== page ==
If, on the other hand, he’s arguing that the perps understood the consequences of their actions and still purposefully mislead others- but- the severity of their crimes should be mitigated by the fact that the perps also lost money on the deals-then- it’s just a lousy argument. All it proves is that the crooks were nefarious and stupid. No leniency!!!

    Ps- Yves, while the doc in your story may not have been guilty of fraud (even though he got the rebate payment) he should have been charged with negligence. Do you know what happened to him?

  10. doc holiday

    Good stuff Yves!

    This bailout and the fraud attached to it goes to the simple legal concept of The Prudent Man Rule.

    The Prudent Man Rule directs trustees “to observe how men of prudence, discretion and intelligence manage their own affairs, not in regard to speculation, but in regard to the permanent disposition of their funds, considering the probable income, as well as the probable safety of the capital to be invested”.

    This is worth looking at IMHO:

  11. tyaresun

    While Akerlof and the Chile example have received some attention the cases in India have received very little attention as far as I can tell.

    During the 70s and 80s India was very much into import substitution and self sufficiency and all that. As a fresh engineer coming from a patriotic family I was all for it. The various state governments had set up industrial zones to help entrepenuer engineers to produce import substitution goods. Looking at these industrial zones, GIDC in Wapi specifically, that most of the factories in this zone were shells. They had received significant investments from the Gujarat state government with close to 0% investment by the promoters. Thse promoters would ask for more and more loans to stay in business and the GIDC would give them the money because they thought that this will help protect their original investment. When GIDC would stop giving further loans, these promoters would declare bankruptcy, start a new shell corporation, and apply for new loans all over again. Of course the GIDC officials were getting a cut and a newbee like me with a serious intention to manufacture did not have a chance in hell to get a loan approved.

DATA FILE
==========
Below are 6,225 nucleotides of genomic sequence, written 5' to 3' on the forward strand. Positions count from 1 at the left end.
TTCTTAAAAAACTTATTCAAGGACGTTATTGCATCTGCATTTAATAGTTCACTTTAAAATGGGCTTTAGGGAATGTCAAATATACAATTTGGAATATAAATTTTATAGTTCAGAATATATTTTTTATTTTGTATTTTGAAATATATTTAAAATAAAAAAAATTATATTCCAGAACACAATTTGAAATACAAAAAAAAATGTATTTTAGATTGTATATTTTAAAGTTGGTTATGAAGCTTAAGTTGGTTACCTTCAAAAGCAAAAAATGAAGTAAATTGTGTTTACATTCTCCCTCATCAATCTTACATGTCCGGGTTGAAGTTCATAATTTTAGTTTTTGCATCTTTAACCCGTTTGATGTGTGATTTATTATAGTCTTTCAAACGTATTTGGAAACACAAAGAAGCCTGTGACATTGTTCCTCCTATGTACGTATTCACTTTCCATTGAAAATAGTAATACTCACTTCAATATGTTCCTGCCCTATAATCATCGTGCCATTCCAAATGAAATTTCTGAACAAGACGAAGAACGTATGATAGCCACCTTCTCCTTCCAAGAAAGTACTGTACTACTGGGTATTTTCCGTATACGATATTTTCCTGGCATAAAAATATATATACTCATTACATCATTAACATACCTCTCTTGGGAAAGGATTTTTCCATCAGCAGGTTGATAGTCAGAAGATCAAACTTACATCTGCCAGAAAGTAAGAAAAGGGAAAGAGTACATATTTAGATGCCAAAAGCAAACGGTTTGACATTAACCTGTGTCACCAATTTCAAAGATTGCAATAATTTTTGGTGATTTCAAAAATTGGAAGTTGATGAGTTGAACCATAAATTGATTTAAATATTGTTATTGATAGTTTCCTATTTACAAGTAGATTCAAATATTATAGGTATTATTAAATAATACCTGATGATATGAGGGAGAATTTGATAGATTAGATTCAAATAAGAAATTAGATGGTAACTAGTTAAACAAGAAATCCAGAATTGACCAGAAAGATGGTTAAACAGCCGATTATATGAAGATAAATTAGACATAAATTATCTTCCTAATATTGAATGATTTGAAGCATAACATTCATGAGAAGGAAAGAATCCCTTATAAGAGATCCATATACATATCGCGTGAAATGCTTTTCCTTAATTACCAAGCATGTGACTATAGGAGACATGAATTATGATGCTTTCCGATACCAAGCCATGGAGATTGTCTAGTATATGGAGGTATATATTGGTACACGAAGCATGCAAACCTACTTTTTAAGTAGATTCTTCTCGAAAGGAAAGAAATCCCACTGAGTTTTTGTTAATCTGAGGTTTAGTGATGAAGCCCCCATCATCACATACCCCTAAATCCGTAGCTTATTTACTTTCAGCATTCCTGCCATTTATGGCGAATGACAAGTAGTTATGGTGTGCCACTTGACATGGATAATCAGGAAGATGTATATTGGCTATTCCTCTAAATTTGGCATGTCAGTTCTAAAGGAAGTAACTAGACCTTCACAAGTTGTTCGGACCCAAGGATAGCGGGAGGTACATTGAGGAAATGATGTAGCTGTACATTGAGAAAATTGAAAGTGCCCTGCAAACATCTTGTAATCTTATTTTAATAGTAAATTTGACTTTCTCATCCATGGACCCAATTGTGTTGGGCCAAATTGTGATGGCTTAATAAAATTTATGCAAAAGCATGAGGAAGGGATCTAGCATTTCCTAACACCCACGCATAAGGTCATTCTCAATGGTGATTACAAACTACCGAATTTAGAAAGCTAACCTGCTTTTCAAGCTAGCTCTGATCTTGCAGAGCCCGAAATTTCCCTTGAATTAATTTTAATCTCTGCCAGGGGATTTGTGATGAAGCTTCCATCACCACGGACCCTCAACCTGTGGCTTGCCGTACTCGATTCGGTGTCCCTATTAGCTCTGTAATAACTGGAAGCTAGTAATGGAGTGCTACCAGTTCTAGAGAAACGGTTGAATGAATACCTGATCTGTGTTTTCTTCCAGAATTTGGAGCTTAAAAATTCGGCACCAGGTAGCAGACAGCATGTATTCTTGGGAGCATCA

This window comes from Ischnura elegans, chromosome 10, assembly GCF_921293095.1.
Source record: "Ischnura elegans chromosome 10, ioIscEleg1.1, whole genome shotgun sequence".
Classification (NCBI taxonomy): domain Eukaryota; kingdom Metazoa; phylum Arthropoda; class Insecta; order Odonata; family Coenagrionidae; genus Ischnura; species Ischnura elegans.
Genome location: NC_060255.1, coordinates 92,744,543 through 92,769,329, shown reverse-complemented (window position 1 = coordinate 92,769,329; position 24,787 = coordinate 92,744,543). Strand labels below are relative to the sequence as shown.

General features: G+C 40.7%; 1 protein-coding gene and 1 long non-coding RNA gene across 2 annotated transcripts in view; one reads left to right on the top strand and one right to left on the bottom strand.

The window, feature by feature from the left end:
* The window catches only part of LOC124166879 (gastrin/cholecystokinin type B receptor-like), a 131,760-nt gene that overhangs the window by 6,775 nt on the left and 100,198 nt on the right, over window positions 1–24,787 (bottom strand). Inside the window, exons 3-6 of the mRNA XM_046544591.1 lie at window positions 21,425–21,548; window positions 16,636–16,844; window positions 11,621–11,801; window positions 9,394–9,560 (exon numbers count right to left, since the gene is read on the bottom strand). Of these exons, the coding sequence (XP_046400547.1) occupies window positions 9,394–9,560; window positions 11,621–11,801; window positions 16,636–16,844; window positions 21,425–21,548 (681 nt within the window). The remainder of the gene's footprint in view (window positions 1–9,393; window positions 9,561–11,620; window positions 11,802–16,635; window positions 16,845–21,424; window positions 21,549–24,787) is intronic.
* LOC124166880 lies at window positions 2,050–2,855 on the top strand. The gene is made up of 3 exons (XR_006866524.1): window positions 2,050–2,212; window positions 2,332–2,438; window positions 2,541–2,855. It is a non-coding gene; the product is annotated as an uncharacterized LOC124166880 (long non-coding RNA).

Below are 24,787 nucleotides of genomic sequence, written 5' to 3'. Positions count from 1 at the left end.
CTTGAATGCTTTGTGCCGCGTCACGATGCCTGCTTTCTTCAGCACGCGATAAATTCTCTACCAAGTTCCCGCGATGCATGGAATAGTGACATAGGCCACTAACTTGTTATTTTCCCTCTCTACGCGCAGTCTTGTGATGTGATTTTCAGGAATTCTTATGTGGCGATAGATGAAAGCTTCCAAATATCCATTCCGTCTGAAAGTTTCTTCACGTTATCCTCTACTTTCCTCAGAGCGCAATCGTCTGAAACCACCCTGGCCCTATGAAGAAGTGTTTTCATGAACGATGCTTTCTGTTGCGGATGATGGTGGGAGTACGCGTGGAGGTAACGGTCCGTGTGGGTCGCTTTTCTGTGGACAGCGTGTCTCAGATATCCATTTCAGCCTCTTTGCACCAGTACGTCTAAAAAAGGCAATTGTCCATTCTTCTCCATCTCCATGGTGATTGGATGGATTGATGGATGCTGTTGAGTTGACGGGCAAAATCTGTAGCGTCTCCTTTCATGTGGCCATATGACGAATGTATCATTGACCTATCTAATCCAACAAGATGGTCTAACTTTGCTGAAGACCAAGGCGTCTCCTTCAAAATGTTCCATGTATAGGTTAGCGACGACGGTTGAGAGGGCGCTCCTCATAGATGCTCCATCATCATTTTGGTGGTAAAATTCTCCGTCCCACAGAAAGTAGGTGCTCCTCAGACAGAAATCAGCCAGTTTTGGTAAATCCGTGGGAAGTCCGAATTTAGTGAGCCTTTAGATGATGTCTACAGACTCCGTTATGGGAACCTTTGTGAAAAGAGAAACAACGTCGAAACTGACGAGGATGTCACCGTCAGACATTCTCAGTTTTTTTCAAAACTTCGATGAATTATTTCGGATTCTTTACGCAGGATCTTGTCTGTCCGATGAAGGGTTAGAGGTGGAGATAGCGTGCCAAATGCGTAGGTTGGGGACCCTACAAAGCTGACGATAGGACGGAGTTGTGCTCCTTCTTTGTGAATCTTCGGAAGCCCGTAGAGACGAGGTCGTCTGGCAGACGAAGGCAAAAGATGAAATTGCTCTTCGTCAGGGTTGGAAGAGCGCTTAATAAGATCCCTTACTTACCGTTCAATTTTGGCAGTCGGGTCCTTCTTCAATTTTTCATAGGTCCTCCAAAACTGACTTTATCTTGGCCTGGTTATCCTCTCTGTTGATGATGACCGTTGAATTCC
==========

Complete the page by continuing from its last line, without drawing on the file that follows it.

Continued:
12. doc holiday

    Since I don't trust people to look at links, I need to post this from that link, because I have an obligation to provide quality information here, even if this is somewhat outdated:

    >> The 10,000+ mutual funds of 2000 have grown to over 15,000 mutual funds in 2006. Does any advisor claim to be expert on all of these funds? Does any one of the rating agencies promise that the funds they rate highly will perform better than those they don't? The Prudent Man Rule is even more important today than it was in 1830 if for no other reason than that the market has become so complex and no individual advisor or advisory firm can claim to be fully informed about the investments they recommend. Remember, ENRON, WORLDCOM, QWEST?

  13. Anonymous

    Personally, I find it fascinating to read all these stories about the “whodunit” and who should have known when/why or who should have done what/how. It is certainly a critical element of history and of whatever lessons, if any, we are to learn from this debacle.

    The search for these “truths” however, runs the risk of diverting us from the most consequential discussion that ought to be had. The governments’ handling of the crisis, while regrettably necessary in terms of its intrusion into the markets, needlessly has stripped away the most effective medicine to prevent crises like these from reoccurring.